It is said that the major factor responsible for this unacceptable situation was the challenge women face in gaining access to education.

It is for this reason that we are observing 2011 under the theme,” Equal Access to Education, Training, Science and Technology: Pathway to Decent Work for Women" which instructs us to harness the vast amount of information available in this era of Information and Communications Technology, and allow women to venture into the sphere of science and technology and continue to develop themselves adequately to meet the challenges in the world of work.

The theme expresses the hope that women and men would continue to unite at this stage of our democratic dispensation to end all forms of discrimination against women and ensure fairness and equal opportunities for all.

It is also critical that we encourage excellence in maths and science by female children so that we empower them to break into the traditionally male dominated study fields such as engineering and technological disciplines. This is an investment we need to make consciously to transform society and accelerate employment equity and diversity in the workplace.

Ladies and Gentlemen, women face a different set of challenges than they were 100 years ago. Women today not only face an increase in the levels of gender-based violence; they are also faced with, among others, the scourge of HIV and Aids, lack of access to public services and a lack of access to business opportunities.

Moreover, the negative impact of the HIV and Aids pandemic continues to weigh heavily on women and young girls. The Province is committed to implementing programmes aimed at reversing the spread and negative effect of this disease. In the same manner we conquered apartheid, we have to gather our resolve to rigorously fight the scourge of HIV/AIDS head on, eliminate gender-based violence from our midst and ensure sufficient access to public services by especially rural women.

Access to quality health-care remains a critical measure of the quality of life that women must enjoy. Our five-year programme to enhance the quality of health care focuses on improving access to health care services by women, especially poor women.

Today, as we celebrate International Women’s Day, we affirm our collective obligation both as a province and as a nation to protect and nurture hard-won human rights and liberties, including women’s rights.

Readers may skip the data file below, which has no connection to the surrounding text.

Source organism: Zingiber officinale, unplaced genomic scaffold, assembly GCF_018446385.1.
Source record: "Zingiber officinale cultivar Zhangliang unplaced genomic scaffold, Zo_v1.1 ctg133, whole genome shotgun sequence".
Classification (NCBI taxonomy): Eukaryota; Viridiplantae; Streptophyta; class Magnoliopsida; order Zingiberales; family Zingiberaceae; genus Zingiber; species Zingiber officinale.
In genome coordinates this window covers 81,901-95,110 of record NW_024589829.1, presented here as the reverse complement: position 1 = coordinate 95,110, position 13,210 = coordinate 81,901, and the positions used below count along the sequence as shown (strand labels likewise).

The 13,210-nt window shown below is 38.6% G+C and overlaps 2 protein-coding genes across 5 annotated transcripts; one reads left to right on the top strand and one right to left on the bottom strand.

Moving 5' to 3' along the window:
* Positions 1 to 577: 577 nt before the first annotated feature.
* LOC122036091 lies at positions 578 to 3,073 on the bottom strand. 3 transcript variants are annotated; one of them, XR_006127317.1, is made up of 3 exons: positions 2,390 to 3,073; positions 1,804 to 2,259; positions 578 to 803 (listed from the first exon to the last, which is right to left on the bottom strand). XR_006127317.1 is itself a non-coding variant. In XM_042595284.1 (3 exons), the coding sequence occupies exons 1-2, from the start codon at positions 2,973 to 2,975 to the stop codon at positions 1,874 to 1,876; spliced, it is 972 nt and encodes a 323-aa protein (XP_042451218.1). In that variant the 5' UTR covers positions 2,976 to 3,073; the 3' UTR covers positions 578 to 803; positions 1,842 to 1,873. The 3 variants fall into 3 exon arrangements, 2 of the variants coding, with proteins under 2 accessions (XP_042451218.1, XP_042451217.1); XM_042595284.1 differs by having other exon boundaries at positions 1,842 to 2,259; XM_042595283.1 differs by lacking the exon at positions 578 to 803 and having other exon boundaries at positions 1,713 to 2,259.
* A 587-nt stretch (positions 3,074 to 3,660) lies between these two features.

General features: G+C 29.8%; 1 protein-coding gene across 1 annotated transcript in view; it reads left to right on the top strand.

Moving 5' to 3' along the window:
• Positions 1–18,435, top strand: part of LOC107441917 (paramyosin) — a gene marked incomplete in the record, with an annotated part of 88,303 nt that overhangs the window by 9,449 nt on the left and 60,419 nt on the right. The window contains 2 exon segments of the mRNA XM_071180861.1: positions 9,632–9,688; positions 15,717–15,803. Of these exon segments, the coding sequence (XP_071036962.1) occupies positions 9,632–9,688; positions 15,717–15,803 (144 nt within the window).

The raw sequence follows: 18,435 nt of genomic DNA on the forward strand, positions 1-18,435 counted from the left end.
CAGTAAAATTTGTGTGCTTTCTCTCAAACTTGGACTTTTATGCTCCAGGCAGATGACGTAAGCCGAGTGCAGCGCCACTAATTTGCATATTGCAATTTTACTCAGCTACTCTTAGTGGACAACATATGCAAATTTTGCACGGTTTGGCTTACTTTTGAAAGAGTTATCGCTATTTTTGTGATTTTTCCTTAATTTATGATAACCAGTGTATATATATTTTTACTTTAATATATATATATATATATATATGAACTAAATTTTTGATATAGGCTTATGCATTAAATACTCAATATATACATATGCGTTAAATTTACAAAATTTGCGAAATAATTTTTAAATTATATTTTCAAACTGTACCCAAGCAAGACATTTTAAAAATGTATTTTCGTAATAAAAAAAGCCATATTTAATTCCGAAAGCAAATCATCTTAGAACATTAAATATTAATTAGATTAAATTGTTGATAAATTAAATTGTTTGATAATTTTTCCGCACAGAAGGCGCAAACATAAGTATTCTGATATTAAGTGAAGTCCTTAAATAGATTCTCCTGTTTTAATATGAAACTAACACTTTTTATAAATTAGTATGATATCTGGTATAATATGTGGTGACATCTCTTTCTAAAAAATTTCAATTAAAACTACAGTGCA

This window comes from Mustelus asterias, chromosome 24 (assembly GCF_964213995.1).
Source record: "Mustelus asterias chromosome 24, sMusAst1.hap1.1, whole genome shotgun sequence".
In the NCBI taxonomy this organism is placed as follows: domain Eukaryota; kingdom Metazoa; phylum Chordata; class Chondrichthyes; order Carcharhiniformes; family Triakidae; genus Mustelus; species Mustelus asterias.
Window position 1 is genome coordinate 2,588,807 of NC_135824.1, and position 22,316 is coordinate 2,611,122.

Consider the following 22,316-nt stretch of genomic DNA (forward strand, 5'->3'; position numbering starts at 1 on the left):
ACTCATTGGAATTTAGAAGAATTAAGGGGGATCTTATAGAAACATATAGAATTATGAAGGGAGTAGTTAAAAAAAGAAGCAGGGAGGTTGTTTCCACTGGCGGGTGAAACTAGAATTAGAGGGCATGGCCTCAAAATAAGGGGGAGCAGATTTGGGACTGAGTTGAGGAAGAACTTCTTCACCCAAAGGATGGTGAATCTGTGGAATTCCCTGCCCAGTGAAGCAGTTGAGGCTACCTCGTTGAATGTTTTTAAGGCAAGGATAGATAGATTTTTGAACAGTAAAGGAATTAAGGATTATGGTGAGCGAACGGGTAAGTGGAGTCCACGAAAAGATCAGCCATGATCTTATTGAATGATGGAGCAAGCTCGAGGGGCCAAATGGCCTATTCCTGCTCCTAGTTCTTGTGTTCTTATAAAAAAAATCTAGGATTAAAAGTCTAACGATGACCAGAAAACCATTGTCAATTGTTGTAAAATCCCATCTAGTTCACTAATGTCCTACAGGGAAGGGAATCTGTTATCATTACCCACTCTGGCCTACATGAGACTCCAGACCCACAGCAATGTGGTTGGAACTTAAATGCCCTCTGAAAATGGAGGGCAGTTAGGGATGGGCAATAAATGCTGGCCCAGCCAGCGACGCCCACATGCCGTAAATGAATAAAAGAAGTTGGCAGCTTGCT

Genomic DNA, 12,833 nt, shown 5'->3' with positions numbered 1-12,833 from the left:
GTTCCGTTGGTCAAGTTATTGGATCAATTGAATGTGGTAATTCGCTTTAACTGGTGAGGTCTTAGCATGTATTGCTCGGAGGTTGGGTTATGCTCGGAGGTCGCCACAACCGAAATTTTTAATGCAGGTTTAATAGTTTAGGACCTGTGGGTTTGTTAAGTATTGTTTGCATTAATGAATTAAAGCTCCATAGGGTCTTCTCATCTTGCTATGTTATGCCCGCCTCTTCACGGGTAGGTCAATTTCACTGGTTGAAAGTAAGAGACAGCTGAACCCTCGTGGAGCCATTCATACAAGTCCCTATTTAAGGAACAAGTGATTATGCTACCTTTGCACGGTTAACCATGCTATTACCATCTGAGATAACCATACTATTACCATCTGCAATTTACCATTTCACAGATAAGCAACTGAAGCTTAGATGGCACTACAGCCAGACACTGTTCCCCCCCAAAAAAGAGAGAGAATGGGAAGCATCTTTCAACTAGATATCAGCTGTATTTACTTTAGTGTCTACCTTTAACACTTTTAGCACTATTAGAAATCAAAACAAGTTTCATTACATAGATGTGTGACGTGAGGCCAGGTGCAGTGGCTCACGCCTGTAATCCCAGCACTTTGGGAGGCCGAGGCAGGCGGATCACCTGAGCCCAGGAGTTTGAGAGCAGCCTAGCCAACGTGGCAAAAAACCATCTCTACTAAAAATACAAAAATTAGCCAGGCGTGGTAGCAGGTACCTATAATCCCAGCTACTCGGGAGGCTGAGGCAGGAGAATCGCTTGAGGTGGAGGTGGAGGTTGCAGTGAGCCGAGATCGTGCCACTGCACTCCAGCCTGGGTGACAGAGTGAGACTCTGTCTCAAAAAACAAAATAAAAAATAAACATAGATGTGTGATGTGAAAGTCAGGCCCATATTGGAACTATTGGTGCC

Ladies and Gentlemen, the creation of safe and secure environments in our communities is a necessary condition for social cohesion, peace and full enjoyment of human rights which the 1956 women generation and many other struggle martyrs fought and sacrificed for.

The prevalent abuse and violence towards women and girls should be seen as a betrayal of values that our communities stand for. We should reject gender-based violence, whether in private homes or the workplace.

Ladies and Gentlemen, the 2011 Local Government Elections provides another opportunity for women in our country to entrench these achievements and push forward for more. The elections also provide an opportunity for women to make their voices heard. The sphere of local government will ensure that women have a better chance of fighting these new challenges.

As we celebrate International Women’s Day this year (and celebrate it we should!) let us also bear in mind that the struggle is far from over.

Allow me, Ladies and Gentlemen, to end by once again quoting Indira Gandhi when she said “there is no time to lose and it involves a tremendous task of educating. We want to walk together and in step with all others, but if men hesitate, should not women show the way?”

I thank all women and the men present here at this Gala Dinner for gracing us with your presence at this centenary celebration of International Women’s day.

I thank you

Ke a leboga

Baie dankie